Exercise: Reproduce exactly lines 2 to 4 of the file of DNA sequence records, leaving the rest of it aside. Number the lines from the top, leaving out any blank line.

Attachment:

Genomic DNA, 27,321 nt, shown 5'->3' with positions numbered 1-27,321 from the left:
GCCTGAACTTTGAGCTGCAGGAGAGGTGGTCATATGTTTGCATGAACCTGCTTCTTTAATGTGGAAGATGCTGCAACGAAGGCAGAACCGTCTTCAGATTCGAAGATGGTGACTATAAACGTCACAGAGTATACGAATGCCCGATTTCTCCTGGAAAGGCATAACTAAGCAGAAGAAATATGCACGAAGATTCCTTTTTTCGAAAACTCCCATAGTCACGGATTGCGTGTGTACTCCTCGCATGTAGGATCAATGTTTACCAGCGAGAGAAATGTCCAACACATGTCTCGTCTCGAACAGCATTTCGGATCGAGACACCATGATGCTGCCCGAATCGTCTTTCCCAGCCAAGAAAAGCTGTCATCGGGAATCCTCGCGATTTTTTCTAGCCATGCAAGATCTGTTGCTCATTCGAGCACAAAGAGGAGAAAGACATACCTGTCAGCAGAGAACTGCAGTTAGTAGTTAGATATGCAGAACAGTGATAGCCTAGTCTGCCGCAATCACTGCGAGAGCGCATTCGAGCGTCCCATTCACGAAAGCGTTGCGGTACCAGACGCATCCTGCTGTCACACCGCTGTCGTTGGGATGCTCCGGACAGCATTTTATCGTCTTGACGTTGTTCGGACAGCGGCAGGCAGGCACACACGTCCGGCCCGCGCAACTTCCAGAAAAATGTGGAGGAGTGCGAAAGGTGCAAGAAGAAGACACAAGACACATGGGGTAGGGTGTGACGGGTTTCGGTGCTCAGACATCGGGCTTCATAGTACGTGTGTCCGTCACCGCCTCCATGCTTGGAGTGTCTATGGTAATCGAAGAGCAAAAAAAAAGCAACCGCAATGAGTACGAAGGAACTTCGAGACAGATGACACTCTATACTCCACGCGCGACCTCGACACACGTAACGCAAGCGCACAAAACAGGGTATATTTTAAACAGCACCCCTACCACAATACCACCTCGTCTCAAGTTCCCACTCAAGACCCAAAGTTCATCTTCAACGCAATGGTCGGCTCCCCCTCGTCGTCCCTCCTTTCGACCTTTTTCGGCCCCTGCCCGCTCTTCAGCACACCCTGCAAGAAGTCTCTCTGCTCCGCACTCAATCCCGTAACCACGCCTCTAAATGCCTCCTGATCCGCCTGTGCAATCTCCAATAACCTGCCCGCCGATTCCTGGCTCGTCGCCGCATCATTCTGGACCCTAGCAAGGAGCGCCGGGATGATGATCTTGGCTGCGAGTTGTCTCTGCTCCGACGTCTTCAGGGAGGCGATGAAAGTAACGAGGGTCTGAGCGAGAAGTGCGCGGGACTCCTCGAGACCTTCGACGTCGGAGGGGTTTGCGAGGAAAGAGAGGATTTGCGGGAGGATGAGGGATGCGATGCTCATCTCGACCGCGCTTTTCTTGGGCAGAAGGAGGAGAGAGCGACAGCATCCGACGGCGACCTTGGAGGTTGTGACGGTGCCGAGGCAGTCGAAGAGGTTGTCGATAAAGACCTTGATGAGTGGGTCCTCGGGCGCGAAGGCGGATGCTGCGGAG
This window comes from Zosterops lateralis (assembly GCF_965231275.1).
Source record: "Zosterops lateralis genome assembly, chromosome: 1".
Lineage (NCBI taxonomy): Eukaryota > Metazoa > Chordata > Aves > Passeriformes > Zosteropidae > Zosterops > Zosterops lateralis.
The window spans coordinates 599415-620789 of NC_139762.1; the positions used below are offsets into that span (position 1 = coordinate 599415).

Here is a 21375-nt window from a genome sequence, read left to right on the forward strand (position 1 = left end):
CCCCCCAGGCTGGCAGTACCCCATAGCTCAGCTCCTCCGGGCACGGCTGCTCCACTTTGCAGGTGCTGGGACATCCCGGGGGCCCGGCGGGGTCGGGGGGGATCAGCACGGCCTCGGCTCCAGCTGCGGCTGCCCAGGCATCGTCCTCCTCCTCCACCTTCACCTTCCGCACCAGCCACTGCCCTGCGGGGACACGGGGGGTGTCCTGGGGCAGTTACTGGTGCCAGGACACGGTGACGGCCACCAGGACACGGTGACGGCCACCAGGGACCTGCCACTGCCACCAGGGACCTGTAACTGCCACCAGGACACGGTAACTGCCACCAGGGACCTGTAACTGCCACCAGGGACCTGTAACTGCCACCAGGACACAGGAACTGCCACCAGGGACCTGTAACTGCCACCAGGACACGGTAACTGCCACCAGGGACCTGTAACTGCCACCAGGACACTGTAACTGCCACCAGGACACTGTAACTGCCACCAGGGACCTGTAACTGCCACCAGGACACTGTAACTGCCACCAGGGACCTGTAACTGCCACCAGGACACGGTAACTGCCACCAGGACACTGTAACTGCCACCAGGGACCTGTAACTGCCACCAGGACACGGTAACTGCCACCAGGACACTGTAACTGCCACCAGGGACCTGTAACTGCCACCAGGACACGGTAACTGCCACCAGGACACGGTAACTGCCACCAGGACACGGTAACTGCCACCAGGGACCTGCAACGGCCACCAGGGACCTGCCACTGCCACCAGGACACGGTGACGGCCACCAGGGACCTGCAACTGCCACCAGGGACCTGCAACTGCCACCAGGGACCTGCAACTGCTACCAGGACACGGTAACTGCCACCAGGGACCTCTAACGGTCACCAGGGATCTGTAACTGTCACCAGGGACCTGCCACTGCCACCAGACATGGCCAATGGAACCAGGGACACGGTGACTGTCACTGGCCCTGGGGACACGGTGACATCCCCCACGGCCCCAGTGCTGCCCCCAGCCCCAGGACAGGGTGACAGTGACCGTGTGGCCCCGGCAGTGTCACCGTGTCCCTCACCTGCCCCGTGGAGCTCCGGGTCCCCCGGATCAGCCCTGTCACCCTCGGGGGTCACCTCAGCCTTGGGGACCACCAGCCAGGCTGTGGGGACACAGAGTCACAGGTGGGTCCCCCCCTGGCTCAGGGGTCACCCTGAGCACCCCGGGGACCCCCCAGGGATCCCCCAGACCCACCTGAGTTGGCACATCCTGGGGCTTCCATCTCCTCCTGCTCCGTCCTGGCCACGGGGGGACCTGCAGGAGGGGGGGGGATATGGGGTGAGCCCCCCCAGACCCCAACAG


GCCTGAACTTTGAGCTGCAGGAGAGGTGGTCATATGTTTGCATGAACCTGCTTCTTTAATGTGGAAGATGCTGCAACGAAGGCAGAACCGTCTTCAGATTCGAAGATGGTGACTATAAACGTCACAGAGTATACGAATGCCCGATTTCTCCTGGAAAGGCATAACTAAGCAGAAGAAATATGCACGAAGATTCCTTTTTTCGAAAACTCCCATAGTCACGGATTGCGTGTGTACTCCTCGCATGTAGGATCAATGTTTACCAGCGAGAGAAATGTCCAACACATGTCTCGTCTCGAACAGCATTTCGGATCGAGACACCATGATGCTGCCCGAATCGTCTTTCCCAGCCAAGAAAAGCTGTCATCGGGAATCCTCGCGATTTTTTCTAGCCATGCAAGATCTGTTGCTCATTCGAGCACAAAGAGGAGAAAGACATACCTGTCAGCAGAGAACTGCAGTTAGTAGTTAGATATGCAGAACAGTGATAGCCTAGTCTGCCGCAATCACTGCGAGAGCGCATTCGAGCGTCCCATTCACGAAAGCGTTGCGGTACCAGACGCATCCTGCTGTCACACCGCTGTCGTTGGGATGCTCCGGACAGCATTTTATCGTCTTGACGTTGTTCGGACAGCGGCAGGCAGGCACACACGTCCGGCCCGCGCAACTTCCAGAAAAATGTGGAGGAGTGCGAAAGGTGCAAGAAGAAGACACAAGACACATGGGGTAGGGTGTGACGGGTTTCGGTGCTCAGACATCGGGCTTCATAGTACGTGTGTCCGTCACCGCCTCCATGCTTGGAGTGTCTATGGTAATCGAAGAGCAAAAAAAAAGCAACCGCAATGAGTACGAAGGAACTTCGAGACAGATGACACTCTATACTCCACGCGCGACCTCGACACACGTAACGCAAGCGCACAAAACAGGGTATATTTTAAACAGCACCCCTACCACAATACCACCTCGTCTCAAGTTCCCACTCAAGACCCAAAGTTCATCTTCAACGCAATGGTCGGCTCCCCCTCGTCGTCCCTCCTTTCGACCTTTTTCGGCCCCTGCCCGCTCTTCAGCACACCCTGCAAGAAGTCTCTCTGCTCCGCACTCAATCCCGTAACCACGCCTCTAAATGCCTCCTGATCCGCCTGTGCAATCTCCAATAACCTGCCCGCCGATTCCTGGCTCGTCGCCGCATCATTCTGGACCCTAGCAAGGAGCGCCGGGATGATGATCTTGGCTGCGAGTTGTCTCTGCTCCGACGTCTTCAGGGAGGCGATGAAAGTAACGAGGGTCTGAGCGAGAAGTGCGCGGGACTCCTCGAGACCTTCGACGTCGGAGGGGTTTGCGAGGAAAGAGAGGATTTGCGGGAGGATGAGGGATGCGATGCTCATCTCGACCGCGCTTTTCTTGGGCAGAAGGAGGAGAGAGCGACAGCATCCGACGGCGACCTTGGAGGTTGTGACGGTGCCGAGGCAGTCGAAGAGGTTGTCGATAAAGACCTTGATGAGTGGGTCCTCGGGCGCGAAGGCGGATGCTGCGGAG
This window comes from Zosterops lateralis (assembly GCF_965231275.1).
Source record: "Zosterops lateralis genome assembly, chromosome: 1".